Why should you look at cloud services and embrace the consumerization of IT? It's all about innovation, or the lack of it, from entrenched enterprise providers.
When Werner Vogels takes the stage, you know you're going to hear a lot about Amazon cloud services. You could ask him to talk more generally about cloud trends, but what good would it do. As far as Vogels is concerned, Amazon is the cloud and the cloud is Amazon. He led off the keynote speakers on the main stage at Interop New York, a UBM TechWeb event, on Thursday, and was followed by execs from RackSpace, Terremark, and Hauwei. While Vogels was the big name draw for the day, he was upstaged by John Roese of Hauwei, who challenged the audience to rethink the IT toolbox in fascinating ways.
For cloud fans and skeptics alike there was plenty to like in their presentations. For the cloud fanboys, they can rightfully point to the diminishing list of enterprise objections to use of cloud infrastructure services. Those promises that "we can run it better" are pretty much being delivered upon, and objections like security and data ownership can more frequently be handled. Skeptics can now bring their full set of concerns and, as long as they bring an open mind too, can find ways that using cloud infrastructure makes sense. Meaning you can find things that can be done faster and cheaper in the cloud.
Vogels says he doesn't think we're yet at the knee of the hockey stick in terms of adoption of cloud services, and that's probably true. Early adopters are doing their thing, and there's plenty to learn from their experiences, but perhaps the biggest thing to learn is that cloud providers have come a long way in terms of understanding what enterprise IT buyers want and need from cloud services. Vogels made a point of noting that all of Oracle's and SAP's software catalog had been certified to run on EC2. That's a pretty remarkable thing.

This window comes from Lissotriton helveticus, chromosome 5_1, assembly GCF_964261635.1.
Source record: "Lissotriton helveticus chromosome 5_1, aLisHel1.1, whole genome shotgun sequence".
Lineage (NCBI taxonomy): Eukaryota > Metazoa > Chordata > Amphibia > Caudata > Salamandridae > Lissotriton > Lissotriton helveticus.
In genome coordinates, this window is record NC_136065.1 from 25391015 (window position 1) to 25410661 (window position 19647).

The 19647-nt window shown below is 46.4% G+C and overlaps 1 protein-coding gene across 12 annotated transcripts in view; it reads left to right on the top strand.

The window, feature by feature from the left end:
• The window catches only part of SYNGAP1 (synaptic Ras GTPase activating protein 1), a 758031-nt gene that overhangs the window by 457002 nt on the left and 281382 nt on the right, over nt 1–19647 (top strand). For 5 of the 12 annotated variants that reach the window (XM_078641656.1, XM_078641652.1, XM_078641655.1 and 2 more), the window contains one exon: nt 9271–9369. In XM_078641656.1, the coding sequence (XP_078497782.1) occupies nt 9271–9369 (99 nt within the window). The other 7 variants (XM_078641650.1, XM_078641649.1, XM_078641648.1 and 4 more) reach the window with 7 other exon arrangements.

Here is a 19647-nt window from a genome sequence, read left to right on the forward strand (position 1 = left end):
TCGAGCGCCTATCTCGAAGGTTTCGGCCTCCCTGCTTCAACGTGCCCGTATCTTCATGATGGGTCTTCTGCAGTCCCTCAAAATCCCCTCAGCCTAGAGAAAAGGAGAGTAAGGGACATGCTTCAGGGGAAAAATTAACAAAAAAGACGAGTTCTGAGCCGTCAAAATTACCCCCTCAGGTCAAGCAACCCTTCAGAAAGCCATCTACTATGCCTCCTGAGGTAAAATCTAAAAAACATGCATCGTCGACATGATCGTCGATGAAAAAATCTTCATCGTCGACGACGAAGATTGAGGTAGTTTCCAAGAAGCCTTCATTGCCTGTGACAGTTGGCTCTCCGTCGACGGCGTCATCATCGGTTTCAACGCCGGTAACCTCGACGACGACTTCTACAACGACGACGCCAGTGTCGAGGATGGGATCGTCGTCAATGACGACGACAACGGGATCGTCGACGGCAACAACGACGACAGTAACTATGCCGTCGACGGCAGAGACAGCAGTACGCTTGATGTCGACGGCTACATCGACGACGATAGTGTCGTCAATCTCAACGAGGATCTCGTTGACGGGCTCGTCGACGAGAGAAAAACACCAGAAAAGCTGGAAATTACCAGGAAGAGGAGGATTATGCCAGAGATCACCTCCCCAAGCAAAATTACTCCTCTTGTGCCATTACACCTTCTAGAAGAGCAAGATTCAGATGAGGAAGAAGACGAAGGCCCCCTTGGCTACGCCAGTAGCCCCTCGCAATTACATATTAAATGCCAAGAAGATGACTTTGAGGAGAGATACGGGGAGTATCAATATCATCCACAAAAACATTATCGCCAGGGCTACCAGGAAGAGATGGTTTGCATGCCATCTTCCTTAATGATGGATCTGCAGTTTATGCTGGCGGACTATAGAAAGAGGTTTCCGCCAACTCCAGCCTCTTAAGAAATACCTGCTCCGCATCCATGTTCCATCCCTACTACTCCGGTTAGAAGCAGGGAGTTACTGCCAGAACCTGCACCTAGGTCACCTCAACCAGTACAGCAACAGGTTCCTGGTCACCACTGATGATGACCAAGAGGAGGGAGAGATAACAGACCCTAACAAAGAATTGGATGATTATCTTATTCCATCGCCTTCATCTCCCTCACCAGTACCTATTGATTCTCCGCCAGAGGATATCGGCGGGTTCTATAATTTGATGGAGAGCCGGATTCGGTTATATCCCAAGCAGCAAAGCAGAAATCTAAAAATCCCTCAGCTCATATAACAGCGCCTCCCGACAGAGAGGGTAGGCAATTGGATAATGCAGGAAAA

When Roese took the stage, his first task was to say why Hauwei, a company that historically serves the carrier market, was at an enterprise show. The short answer was that the China-based equipment vendor was on track to sell about $4 billion of equipment into enterprise markets, and that if it has its way, it'll be biting at Cisco's tail in just a few years. But unlike Vogels, Roese wasn't there to offer a half hour commercial for his company, but rather pointed out at a macro level just how challenged entrenched enterprise IT vendors are.
At a high level, Roese notes that the past 10 years have brought very few new players to enterprise IT, at least not in the traditional sense. Instead, the market has matured and consolidated. At the same time, it's faced new challenges on security fronts as well as from regulations like Sarbanes-Oxley and HIPAA. All in all, not much of an environment for innovation.
Meanwhile, the consumer market has seen dramatic changes from dozens of innovators, which at least prior to Google's run-ins with the Justice Department, don't suffer from the same sorts of regulatory issues. Their services are generally far simpler than those provided by enterprise IT vendors, and as such don't in fact constitute complete "solutions." Instead, they've become easy enough to integrate that consumers themselves (and therefore IT organizations too) can integrate them into their own solutions.
The bottom line for Roese, the network is the enabler (you knew we had to get back to what Hauwei does eventually), and that smart IT organizations will broaden their toolboxes to include a range of consumer and cloud services that can be combined into more cost effective "solutions" that by default can reach a wider audience. It's a compelling message.
Art Wittmann is director of InformationWeek Analytics, a portfolio of decision-support tools and analyst reports. You can write to him at firstname.lastname@example.org.
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